Is there any advantage with ABS to still pump the brake pedal?

I used to work on ABS and stability control as a development engineer. Testing on gravel, ice, and various pavement as the driver. I circuit raced an ABS equipped car in the 1990s and I currently do trackdays in an ABS equipped Ford.

I do know a bit about this subject.


nofyby must have had a bad experience once upon a time, many years ago with one Ford. I have over the years owned cars from GM, International, Chrysler, Jeep (AMC), and Ford. Got my first Ford around 1986, an 84 T-Bird, V6, used with 50K miles. That T-Bird was so good I have owned nothing except Fords since then.
The only problem I ever experienced was an Escort with a bad carburetor.

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That would be wrong on all counts. If one moment the tires are spinning indicating speed and the next moment they are not, then the ABS releases the brakes to allow them to start spinning again. When they start spinning again, the brake re-apply. If they again stop, another release gets them spinning again. That is how ABS works and no amount of you shouting about it changes that.

As far as worked for Ford, No, I worked for a GM division, which is why I drive a Ford and I don’t feel bad about it at all. Every Ford product I’ve owned have been good cars.


Yikes! Just kinda winging’ it, eh?

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It’s mid feb in Minnesota and there is not a spec of snow anywhere so I am unable to do any further testing until we have a real storm again. However on braking I simply brake cautiously and very rarely will the abs ever activate. If it does it means that I should have braked a little sooner. Braking abs is just a non factor for me.

Like I have said before, driving in heavy snow I will turn the traction control off. With it on I have found if the wheels spin, it will drive me to the side of the road instead of going straight. I have much better control with the traction control off with me determining too much or too little acceleration. I’m not an engineer and don’t care about why, just what actually happens. Fed, never had enough snow to test awd.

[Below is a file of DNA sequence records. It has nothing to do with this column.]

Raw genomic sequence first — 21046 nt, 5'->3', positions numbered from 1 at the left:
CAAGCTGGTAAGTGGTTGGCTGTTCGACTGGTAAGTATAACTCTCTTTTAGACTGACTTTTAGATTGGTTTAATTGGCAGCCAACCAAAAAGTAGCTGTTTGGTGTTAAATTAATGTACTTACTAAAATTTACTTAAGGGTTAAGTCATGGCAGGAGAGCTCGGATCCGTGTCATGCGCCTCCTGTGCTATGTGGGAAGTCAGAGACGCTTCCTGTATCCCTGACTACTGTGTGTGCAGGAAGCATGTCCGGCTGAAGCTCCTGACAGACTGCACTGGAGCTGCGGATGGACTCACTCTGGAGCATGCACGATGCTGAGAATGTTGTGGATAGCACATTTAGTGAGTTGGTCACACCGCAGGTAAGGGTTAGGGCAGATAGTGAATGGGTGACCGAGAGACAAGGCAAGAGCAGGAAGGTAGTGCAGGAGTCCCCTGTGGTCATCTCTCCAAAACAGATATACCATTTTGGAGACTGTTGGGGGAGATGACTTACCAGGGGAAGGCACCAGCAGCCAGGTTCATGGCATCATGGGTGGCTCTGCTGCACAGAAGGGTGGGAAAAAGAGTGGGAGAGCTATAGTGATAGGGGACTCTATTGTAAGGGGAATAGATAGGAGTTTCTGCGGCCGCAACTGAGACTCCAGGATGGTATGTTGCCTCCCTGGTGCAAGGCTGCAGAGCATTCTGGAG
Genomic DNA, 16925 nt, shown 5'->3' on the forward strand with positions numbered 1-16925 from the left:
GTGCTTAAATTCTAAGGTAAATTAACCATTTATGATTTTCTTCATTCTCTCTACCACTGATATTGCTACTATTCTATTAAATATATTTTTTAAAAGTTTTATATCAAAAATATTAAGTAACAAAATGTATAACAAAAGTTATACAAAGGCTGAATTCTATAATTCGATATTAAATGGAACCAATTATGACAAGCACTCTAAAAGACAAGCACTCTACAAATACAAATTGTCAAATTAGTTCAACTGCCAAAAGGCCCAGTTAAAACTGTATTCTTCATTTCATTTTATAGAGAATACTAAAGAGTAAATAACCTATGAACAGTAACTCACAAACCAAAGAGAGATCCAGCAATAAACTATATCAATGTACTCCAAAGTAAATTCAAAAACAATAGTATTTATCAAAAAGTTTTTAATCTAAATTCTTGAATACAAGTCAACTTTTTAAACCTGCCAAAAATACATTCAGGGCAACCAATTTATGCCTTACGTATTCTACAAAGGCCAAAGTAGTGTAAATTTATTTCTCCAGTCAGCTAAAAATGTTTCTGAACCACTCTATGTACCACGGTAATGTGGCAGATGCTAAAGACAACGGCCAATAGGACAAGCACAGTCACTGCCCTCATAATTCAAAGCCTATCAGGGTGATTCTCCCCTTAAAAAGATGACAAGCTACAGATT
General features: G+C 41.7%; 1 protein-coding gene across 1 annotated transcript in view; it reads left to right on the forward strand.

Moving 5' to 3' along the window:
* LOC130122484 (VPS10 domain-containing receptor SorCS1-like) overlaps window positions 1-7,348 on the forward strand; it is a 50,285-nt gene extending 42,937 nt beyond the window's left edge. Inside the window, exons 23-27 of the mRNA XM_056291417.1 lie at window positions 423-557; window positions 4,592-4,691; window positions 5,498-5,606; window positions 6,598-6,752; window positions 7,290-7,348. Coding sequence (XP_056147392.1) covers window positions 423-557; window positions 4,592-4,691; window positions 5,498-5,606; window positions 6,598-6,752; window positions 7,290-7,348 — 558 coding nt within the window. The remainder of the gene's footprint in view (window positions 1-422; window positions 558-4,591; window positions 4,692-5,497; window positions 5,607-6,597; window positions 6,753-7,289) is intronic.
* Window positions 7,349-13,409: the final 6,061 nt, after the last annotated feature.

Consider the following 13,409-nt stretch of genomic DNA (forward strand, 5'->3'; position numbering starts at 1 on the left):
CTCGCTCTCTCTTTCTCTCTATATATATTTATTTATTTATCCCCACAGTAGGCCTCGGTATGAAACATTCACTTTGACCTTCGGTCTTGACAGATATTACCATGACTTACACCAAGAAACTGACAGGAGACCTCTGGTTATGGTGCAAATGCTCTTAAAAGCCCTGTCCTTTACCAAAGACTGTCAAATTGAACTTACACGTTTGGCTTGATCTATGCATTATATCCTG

ABS can increase stopping distances on some very slippery surfaces but it allows you to still ste4er the car , so hold the brake pedal down hard and if it looks like you are going to hit something in front of you, steer around it if you can.

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Go “up north”, drive on a lake to test your ABS😀

Have to go way up north. When we first moved to NH, all the lakes in our area would freeze by mid Jan and last to early Mar. This is the first year in the last 15 that one of the lakes froze enough for people to walk on. And because of the warm weather in the past week…not any more. Our big Lake Winnipesaukee has a ice out contest where you guess when the ice will have melted in the middle of the lake. They haven’t even announced Ice On yet. Still not frozen over. Buffalo gets a lot of snow - mostly lake effect snow form Lake Erie. Syracuse actually gets more snow. Again most of their snow is also lake effect snow, but theirs is from Ontario. Buffalo’s lake effect snow usually shuts off by mid to late Jan because Erie freezes over. This year however - Erie isn’t freezing over. This is happening all over the country and even in Europe.

ABS helps 90+ % of the time, and most folks aren’t able to distinguish when some other approach would be better. So if it’s anyone other than an expert, just nail them hard and steer.

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Yeah I don’t know about way up north but this has been a bad year for lake ice. Not much driving and I wouldn’t even walk on the ice here. Fish houses already have to be out. We have been above freezing for weeks. Been a few people rescued when the ice they were on broke away. Cold swim though.

As a [former] Mechanical Breakdown Inspector with nearly 20 years in the field behind the belt, I’ve had PLENTY of bad experiences with ford. Fortunately, YOUR ford, not mine. But once - 30+ years ago - with my mother’s in law. She bought a brand new Probe (ford/mazda masterpiece). The darn thing refused to start the very next day - the dome light switch failed. It took the stealer two weeks to figure out where the relay was - ford and mazda were playing the blame game. A month later, the brake pedal sank to the floor. Instead of replacing the master cylinder, the stealer just topped it off so a few days later, it happened again. Next day she was driving a Civic. She put 200K+ on it over the next 15 years without a single issue. But - again - that case is NOT the reason I feel so “highly” about fraud. My professional experience is.